US retail investors reach a record high: influencer stocks make a comeback

環球市場播報 ·  Jul 4, 2023 20:37

American retail investors are entering the US stock market, and the unprecedented amount of capital they have invested is likely to give them a stronger market influence than “Retail vs. Wall Street” two years ago.

At the time, retail amateurs were stranded at home due to the pandemic, and serendipitously pushed up the stock prices of several struggling small consumer goods companies, such as video game retailer GameStop, cinema operator AMC, and household goods chain Bed Bath & Beyond.

Now, their stalls are more extensive, indicating that after suffering extensive losses last year, retail investors have increased their appetite again. Despite the lack of enthusiasm of professional fund managers, the US stock market still rebounded sharply in early 2023, fueled by retail funds.

According to data compiled by consulting firm Vanda Research, over the past month, the average amount of capital invested by small investors in US stocks reached an unprecedented 1.51 billion US dollars. Meanwhile, data tracked by J.P. Morgan Chase shows that in January of this year, retail investors accounted for a quarter of all US stock trading volume, also setting a record high.

“Recent surveys show that the institutional investor community as a whole is still bearish on the stock market. From this perspective, it is unwise to underestimate the importance of retail investors.” Vanda analysts said, “Most importantly, investors should pay attention to the signals of 'immature fund'.”

Vanda's data shows that small investors' interest in Tesla is at an all-time high — in fact, the stock has always been very volatile and is very popular with retail investors. But in addition to that, retail investors are also buying high-paying stocks such as AT&T and Coca Cola in a big way. Most importantly, these purchases are mainly aimed at the stock itself rather than related options; instead, the latter is a lower-cost tool for shorting or going long.

“We have not seen a change in the direction of long-term investment in options. This is all due to losses over the past year and a half.” Marco Iachini, senior strategist at Vanda, said.

J.P. Morgan said that this year's capital inflow stemmed from younger generation investors' fanaticism about influencer stocks. At the same time, older investors also supported this. The latter tend to prefer funds rather than individual stocks. They sold 340 billion US dollars of ETFs and bond funds last year, but as of February 8 this year, they have bought another 125 billion US dollars.

Bank data shows that young investors are starting to buy small-cap stocks again, but they are also snapping up large-cap technology stocks at the same time. Tesla rose 62% this year, while the Nasdaq Composite Index, which is dominated by tech stocks, rose 12% over the same period. Russell 2000 small-cap stocks also rose 10%.

Two years ago, executives, regulators, and analysts of major US investment firms were summoned to Washington to explain why the surge in retail investment-related investment activities involving influencer stocks would disrupt the entire US stock market.

This has also sparked deep calls for reform. This week, the US Securities and Exchange Commission (SEC) approved a schedule to reduce transaction settlement time by half to one day to reduce the risk of some retail brokerage firms limiting payments during market frenzy.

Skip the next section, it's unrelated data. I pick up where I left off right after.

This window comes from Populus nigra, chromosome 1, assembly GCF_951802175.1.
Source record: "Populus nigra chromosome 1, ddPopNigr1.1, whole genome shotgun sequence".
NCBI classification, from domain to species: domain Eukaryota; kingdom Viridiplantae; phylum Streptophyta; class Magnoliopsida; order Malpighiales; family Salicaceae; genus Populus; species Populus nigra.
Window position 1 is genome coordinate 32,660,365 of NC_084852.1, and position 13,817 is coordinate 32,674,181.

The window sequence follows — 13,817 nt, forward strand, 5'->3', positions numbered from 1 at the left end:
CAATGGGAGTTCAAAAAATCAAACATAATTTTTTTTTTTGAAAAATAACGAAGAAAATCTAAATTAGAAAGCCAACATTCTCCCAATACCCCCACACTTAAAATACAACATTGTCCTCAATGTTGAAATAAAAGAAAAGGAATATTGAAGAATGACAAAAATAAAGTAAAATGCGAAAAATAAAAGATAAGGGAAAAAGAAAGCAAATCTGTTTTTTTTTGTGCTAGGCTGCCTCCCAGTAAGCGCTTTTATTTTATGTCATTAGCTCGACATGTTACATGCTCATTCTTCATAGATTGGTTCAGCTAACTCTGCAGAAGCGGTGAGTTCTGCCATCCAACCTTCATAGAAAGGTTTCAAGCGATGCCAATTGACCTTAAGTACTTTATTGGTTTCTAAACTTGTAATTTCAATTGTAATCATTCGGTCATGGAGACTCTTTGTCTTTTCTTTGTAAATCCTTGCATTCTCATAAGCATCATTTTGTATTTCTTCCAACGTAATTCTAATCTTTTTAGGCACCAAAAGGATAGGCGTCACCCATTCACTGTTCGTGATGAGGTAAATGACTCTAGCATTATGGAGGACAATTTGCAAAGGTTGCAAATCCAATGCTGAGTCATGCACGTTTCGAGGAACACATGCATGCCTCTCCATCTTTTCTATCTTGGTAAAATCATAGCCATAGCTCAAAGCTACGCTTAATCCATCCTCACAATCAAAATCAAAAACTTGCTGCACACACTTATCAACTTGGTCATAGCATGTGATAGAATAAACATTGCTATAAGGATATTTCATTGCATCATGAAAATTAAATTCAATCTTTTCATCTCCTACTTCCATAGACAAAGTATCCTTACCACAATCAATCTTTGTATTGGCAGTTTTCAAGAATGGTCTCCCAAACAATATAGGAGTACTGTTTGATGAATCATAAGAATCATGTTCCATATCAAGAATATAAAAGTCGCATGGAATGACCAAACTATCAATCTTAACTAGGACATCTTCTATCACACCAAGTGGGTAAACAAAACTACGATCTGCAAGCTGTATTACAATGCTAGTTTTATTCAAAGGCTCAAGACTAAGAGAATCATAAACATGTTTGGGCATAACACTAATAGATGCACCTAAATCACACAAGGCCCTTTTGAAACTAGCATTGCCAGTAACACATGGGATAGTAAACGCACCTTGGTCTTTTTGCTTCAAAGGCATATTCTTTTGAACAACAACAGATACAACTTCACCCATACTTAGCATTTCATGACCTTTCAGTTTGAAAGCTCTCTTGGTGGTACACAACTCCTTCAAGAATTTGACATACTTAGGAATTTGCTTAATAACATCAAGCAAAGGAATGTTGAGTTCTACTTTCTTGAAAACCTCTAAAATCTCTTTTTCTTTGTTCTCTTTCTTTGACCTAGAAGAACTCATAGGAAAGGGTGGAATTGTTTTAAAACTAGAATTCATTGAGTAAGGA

At the time, many analysts believed that the pandemic had created an excellent period for retail investors to enter the stock market because borrowing costs were extremely low at the time, and a large number of simplified transaction procedures had appeared.

Although borrowing costs rose rapidly as a result of the Fed's rapid interest rate hike last year, it doesn't seem to have dampened the enthusiasm of retail investors. Vanda analysts pointed out that a large number of retail investors have entered the market through ETF funds. If the market environment is attractive enough, these funds will also be used.

Some recent activity may only be seasonal, as the latest profit data released by companies spurs buying activity, and the upcoming US tax season may also prompt some investors to monetize their funds to pay tax bills.

“New account activity usually increases at the end of the year, and I think it's because many people make New Year's resolutions: 'I need to pay more attention to my finances. '” Thomas Peterffy, founder of Interactive Brokers, said the company is paying more attention to experienced investors, and the number of accounts for its clients has increased 23% in one year.

“In my opinion, retail investors are a group of people in their sixties. They are rich and occasionally have the urge to invest in stocks.” He added, “Young people in their 20s don't have much money.”

However, there are also people with different opinions. They believe that as more and more investors become familiar with simple trading procedures such as Robinhood, the market is also undergoing some long-term changes.

Some industry participants said that young people who previously participated in speculating on influencer stocks are mature and are using apps that have emerged during the pandemic to serve more traditional investment purposes.

Zoe Barry, founder of the retail trading app Zigeroo, said that people take it for granted that young investors will follow the trend and speculate on influencer stocks, “but they don't realize that many young investors are also doing research and studying hard.”

Disclaimer: This content is for informational and educational purposes only and does not constitute a recommendation or endorsement of any specific investment or investment strategy. Read more
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